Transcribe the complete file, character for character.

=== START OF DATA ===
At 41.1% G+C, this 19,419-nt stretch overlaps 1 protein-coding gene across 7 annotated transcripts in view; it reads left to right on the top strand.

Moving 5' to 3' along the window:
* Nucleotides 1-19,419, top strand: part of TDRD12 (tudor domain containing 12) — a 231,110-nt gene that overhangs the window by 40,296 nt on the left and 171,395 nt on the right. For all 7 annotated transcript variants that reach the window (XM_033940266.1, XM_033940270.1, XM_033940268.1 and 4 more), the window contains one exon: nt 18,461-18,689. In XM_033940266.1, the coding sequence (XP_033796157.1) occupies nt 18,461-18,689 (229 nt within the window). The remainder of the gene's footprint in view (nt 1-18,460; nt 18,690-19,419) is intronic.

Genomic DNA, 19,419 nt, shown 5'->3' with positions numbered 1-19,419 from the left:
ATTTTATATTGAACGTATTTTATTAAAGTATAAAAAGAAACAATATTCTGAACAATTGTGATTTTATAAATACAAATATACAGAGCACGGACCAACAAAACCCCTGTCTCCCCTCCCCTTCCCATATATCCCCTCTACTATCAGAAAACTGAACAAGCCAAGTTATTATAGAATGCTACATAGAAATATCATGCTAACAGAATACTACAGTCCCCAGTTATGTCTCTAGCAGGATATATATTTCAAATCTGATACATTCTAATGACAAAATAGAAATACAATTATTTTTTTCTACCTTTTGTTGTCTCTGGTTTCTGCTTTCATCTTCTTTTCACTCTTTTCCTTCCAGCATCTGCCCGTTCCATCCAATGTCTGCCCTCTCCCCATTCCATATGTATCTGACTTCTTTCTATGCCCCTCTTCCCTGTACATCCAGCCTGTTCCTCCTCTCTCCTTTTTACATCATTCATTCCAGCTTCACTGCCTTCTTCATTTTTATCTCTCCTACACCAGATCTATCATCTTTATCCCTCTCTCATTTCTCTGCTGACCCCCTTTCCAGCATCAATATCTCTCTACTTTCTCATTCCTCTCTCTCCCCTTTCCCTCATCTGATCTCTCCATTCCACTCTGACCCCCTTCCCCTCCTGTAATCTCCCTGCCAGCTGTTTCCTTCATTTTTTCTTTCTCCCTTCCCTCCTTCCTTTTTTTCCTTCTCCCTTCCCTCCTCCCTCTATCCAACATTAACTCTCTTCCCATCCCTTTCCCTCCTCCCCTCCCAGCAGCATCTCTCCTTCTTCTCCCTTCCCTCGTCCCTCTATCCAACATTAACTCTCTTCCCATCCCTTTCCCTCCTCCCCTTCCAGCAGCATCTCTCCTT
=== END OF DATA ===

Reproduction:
At 41.1% G+C, this 19,419-nt stretch overlaps 1 protein-coding gene across 7 annotated transcripts in view; it reads left to right on the top strand.

Moving 5' to 3' along the window:
* Nucleotides 1-19,419, top strand: part of TDRD12 (tudor domain containing 12) — a 231,110-nt gene that overhangs the window by 40,296 nt on the left and 171,395 nt on the right. For all 7 annotated transcript variants that reach the window (XM_033940266.1, XM_033940270.1, XM_033940268.1 and 4 more), the window contains one exon: nt 18,461-18,689. In XM_033940266.1, the coding sequence (XP_033796157.1) occupies nt 18,461-18,689 (229 nt within the window). The remainder of the gene's footprint in view (nt 1-18,460; nt 18,690-19,419) is intronic.

Genomic DNA, 19,419 nt, shown 5'->3' with positions numbered 1-19,419 from the left:
ATTTTATATTGAACGTATTTTATTAAAGTATAAAAAGAAACAATATTCTGAACAATTGTGATTTTATAAATACAAATATACAGAGCACGGACCAACAAAACCCCTGTCTCCCCTCCCCTTCCCATATATCCCCTCTACTATCAGAAAACTGAACAAGCCAAGTTATTATAGAATGCTACATAGAAATATCATGCTAACAGAATACTACAGTCCCCAGTTATGTCTCTAGCAGGATATATATTTCAAATCTGATACATTCTAATGACAAAATAGAAATACAATTATTTTTTTCTACCTTTTGTTGTCTCTGGTTTCTGCTTTCATCTTCTTTTCACTCTTTTCCTTCCAGCATCTGCCCGTTCCATCCAATGTCTGCCCTCTCCCCATTCCATATGTATCTGACTTCTTTCTATGCCCCTCTTCCCTGTACATCCAGCCTGTTCCTCCTCTCTCCTTTTTACATCATTCATTCCAGCTTCACTGCCTTCTTCATTTTTATCTCTCCTACACCAGATCTATCATCTTTATCCCTCTCTCATTTCTCTGCTGACCCCCTTTCCAGCATCAATATCTCTCTACTTTCTCATTCCTCTCTCTCCCCTTTCCCTCATCTGATCTCTCCATTCCACTCTGACCCCCTTCCCCTCCTGTAATCTCCCTGCCAGCTGTTTCCTTCATTTTTTCTTTCTCCCTTCCCTCCTTCCTTTTTTTCCTTCTCCCTTCCCTCCTCCCTCTATCCAACATTAACTCTCTTCCCATCCCTTTCCCTCCTCCCCTCCCAGCAGCATCTCTCCTTCTTCTCCCTTCCCTCGTCCCTCTATCCAACATTAACTCTCTTCCCATCCCTTTCCCTCCTCCCCTTCCAGCAGCATCTCTCCTT